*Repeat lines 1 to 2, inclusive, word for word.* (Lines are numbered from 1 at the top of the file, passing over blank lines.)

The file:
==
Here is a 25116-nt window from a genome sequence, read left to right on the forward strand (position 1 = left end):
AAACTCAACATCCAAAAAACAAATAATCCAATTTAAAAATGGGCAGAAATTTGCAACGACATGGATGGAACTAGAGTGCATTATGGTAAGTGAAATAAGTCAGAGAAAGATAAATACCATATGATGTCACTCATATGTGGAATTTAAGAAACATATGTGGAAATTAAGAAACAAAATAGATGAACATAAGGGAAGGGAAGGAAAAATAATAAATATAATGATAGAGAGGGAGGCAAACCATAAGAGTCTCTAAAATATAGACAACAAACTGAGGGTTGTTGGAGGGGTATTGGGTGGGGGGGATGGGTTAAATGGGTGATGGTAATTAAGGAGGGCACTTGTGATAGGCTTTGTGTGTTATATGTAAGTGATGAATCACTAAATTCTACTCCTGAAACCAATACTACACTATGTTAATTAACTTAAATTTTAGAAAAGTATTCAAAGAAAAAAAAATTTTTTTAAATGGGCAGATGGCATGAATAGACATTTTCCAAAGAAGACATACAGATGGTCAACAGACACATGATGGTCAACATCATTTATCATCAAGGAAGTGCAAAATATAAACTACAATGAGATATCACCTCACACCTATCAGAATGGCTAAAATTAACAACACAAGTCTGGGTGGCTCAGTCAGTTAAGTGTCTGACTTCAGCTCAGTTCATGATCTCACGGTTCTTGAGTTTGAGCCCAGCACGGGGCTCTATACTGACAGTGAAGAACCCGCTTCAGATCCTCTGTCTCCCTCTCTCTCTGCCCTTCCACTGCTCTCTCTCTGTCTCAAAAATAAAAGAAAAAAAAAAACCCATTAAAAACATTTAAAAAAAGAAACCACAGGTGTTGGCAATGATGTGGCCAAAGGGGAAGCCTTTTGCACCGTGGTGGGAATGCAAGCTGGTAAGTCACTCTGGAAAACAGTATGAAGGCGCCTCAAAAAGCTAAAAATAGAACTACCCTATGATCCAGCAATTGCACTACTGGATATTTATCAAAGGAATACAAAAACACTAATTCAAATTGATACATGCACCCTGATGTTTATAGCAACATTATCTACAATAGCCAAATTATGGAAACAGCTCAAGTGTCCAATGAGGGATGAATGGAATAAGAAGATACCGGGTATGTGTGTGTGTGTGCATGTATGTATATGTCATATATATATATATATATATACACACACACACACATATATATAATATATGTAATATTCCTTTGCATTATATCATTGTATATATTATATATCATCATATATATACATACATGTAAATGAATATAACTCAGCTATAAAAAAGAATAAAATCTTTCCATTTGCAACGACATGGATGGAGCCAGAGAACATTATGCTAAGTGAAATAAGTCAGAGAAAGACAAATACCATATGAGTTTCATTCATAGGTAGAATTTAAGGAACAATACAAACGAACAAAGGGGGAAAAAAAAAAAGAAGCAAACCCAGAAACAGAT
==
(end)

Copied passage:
Here is a 25116-nt window from a genome sequence, read left to right on the forward strand (position 1 = left end):
AAACTCAACATCCAAAAAACAAATAATCCAATTTAAAAATGGGCAGAAATTTGCAACGACATGGATGGAACTAGAGTGCATTATGGTAAGTGAAATAAGTCAGAGAAAGATAAATACCATATGATGTCACTCATATGTGGAATTTAAGAAACATATGTGGAAATTAAGAAACAAAATAGATGAACATAAGGGAAGGGAAGGAAAAATAATAAATATAATGATAGAGAGGGAGGCAAACCATAAGAGTCTCTAAAATATAGACAACAAACTGAGGGTTGTTGGAGGGGTATTGGGTGGGGGGGATGGGTTAAATGGGTGATGGTAATTAAGGAGGGCACTTGTGATAGGCTTTGTGTGTTATATGTAAGTGATGAATCACTAAATTCTACTCCTGAAACCAATACTACACTATGTTAATTAACTTAAATTTTAGAAAAGTATTCAAAGAAAAAAAAATTTTTTTAAATGGGCAGATGGCATGAATAGACATTTTCCAAAGAAGACATACAGATGGTCAACAGACACATGATGGTCAACATCATTTATCATCAAGGAAGTGCAAAATATAAACTACAATGAGATATCACCTCACACCTATCAGAATGGCTAAAATTAACAACACAAGTCTGGGTGGCTCAGTCAGTTAAGTGTCTGACTTCAGCTCAGTTCATGATCTCACGGTTCTTGAGTTTGAGCCCAGCACGGGGCTCTATACTGACAGTGAAGAACCCGCTTCAGATCCTCTGTCTCCCTCTCTCTCTGCCCTTCCACTGCTCTCTCTCTGTCTCAAAAATAAAAGAAAAAAAAAAACCCATTAAAAACATTTAAAAAAAGAAACCACAGGTGTTGGCAATGATGTGGCCAAAGGGGAAGCCTTTTGCACCGTGGTGGGAATGCAAGCTGGTAAGTCACTCTGGAAAACAGTATGAAGGCGCCTCAAAAAGCTAAAAATAGAACTACCCTATGATCCAGCAATTGCACTACTGGATATTTATCAAAGGAATACAAAAACACTAATTCAAATTGATACATGCACCCTGATGTTTATAGCAACATTATCTACAATAGCCAAATTATGGAAACAGCTCAAGTGTCCAATGAGGGATGAATGGAATAAGAAGATACCGGGTATGTGTGTGTGTGTGCATGTATGTATATGTCATATATATATATATATATATACACACACACACACATATATATAATATATGTAATATTCCTTTGCATTATATCATTGTATATATTATATATCATCATATATATACATACATGTAAATGAATATAACTCAGCTATAAAAAAGAATAAAATCTTTCCATTTGCAACGACATGGATGGAGCCAGAGAACATTATGCTAAGTGAAATAAGTCAGAGAAAGACAAATACCATATGAGTTTCATTCATAGGTAGAATTTAAGGAACAATACAAACGAACAAAGGGGGAAAAAAAAAAAGAAGCAAACCCAGAAACAGAT